And it is an uncomfortable coincidence that Wuhan – a city buzzing once again, with busy shops, packed restaurants and many people without masks on the streets celebrating New Year – is home to the world's top coronavirus research unit as well as ground zero to a pandemic from a strange new strain.
The clues start with an abandoned copper mine in Mojiang, a hilly region in Yunnan, southern China, where bats roost in a network of underground caves, cracks and crannies.
Two weeks ago, a BBC reporter was prevented from reaching this remote site after being trailed by police for miles along bumpy tracks, then blocked by a lorry and confronted by men at roadblocks saying their job was to stop him.
Days after three Chinese miners who had been clearing bat droppings inside caves died, Zhengli went to investigate
The previous month, a team of US journalists had also been tailed by plainclothes police who barred their access.
One research team recently managed to take some samples at the mine, but reportedly had them confiscated.
The reason for such secrecy goes back to the end of April 2012 when a 42-year-old man clearing bat droppings in these underground caverns turned up at a nearby hospital with a bad cough, high fever and struggling to breathe.
Within a week, five colleagues had similar symptoms. Three later died, one after doctors spent more than 100 days fighting to save his life – yet the two youngest spent less than a week in the hospital and survived. Sound familiar?
We have since learned from a detailed masters thesis, which included medical reports and radiological scans, that these miners suffered a viral pneumonia, attributed to Sars-like coronaviruses originating from horseshoe bats.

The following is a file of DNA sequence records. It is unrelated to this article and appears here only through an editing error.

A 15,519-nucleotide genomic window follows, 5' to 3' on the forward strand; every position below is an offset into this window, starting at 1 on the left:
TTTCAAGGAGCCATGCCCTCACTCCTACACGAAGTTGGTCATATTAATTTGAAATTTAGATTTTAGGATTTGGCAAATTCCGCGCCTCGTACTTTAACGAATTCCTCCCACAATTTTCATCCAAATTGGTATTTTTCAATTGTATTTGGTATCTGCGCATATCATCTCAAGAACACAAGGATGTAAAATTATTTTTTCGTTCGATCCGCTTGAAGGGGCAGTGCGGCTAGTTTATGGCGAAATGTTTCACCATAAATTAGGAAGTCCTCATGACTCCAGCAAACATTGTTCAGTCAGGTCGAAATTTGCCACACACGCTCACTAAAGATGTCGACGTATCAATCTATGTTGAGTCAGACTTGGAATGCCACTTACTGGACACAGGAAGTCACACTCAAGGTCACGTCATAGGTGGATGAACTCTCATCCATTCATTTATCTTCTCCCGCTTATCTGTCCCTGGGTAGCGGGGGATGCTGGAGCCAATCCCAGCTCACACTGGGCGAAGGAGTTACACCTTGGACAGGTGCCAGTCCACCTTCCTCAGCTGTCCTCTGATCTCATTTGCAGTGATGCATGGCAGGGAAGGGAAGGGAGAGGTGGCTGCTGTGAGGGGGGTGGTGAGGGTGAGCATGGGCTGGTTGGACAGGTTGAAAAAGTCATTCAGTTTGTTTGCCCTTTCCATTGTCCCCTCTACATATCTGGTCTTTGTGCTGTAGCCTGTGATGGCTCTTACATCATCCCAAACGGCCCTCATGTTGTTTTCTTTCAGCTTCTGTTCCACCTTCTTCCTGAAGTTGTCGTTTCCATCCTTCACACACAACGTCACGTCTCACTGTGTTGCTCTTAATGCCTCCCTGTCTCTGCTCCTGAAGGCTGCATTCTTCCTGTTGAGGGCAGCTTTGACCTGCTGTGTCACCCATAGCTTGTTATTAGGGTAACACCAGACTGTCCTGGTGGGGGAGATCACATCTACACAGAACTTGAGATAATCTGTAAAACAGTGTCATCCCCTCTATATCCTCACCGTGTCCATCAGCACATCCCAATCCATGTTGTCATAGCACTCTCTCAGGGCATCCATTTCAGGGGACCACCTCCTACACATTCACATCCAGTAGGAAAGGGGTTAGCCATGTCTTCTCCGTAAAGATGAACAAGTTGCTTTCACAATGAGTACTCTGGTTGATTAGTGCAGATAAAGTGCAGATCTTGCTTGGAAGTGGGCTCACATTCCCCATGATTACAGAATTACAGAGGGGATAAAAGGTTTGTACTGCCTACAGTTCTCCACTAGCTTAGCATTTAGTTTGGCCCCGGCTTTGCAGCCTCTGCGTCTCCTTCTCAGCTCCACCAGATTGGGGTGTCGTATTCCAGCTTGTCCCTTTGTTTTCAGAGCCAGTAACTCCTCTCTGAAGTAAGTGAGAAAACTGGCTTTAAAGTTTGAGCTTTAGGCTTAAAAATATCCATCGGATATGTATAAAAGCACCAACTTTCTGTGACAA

One leading US health body pointed out last year that they had 'an illness remarkably similar to Covid-19'.
Little wonder a prominent vaccine scientist told me: 'This is about as close to a smoking gun as exists.'
Intriguingly, a second thesis three years later also highlighted these cases.
It was written by a student of Oxford-trained virologist Professor George Gao Fu, who is now head of China's Centre for Disease Control and Prevention, which is leading their response to the pandemic.
So the Chinese authorities must have known about the dead miners.
Yet they quickly tried to blame the wildlife market in Wuhan as Covid's source, until challenged by respected studies revealed in this newspaper.
Following the miners' deaths, Shi Zhengli, a Wuhan-based virologist known as Batwoman for her expeditions to gather samples in such caves and a member of the team that traced the origin of Sars to bats, went to investigate.
'The mine shaft stank like hell,' she told Scientific American magazine, explaining how her colleagues spent a year discovering new coronaviruses in samples taken from the blood and faeces of bats.
The miners, she claimed, died from a fungal infection.
'The mine shaft stank like hell,' she told Scientific American magazine, explaining how her colleagues spent a year discovering new coronaviruses in samples taken from the blood and faeces of bats. The miners, she claimed, died from a fungal infection.
Another expert noted how the miners who died were treated with anti-fungal medications, while those surviving were given other drugs.
'So in addition to the fact that the cases were more Sars-like than fungal-like, this treatment story argues against a fungal [cause],'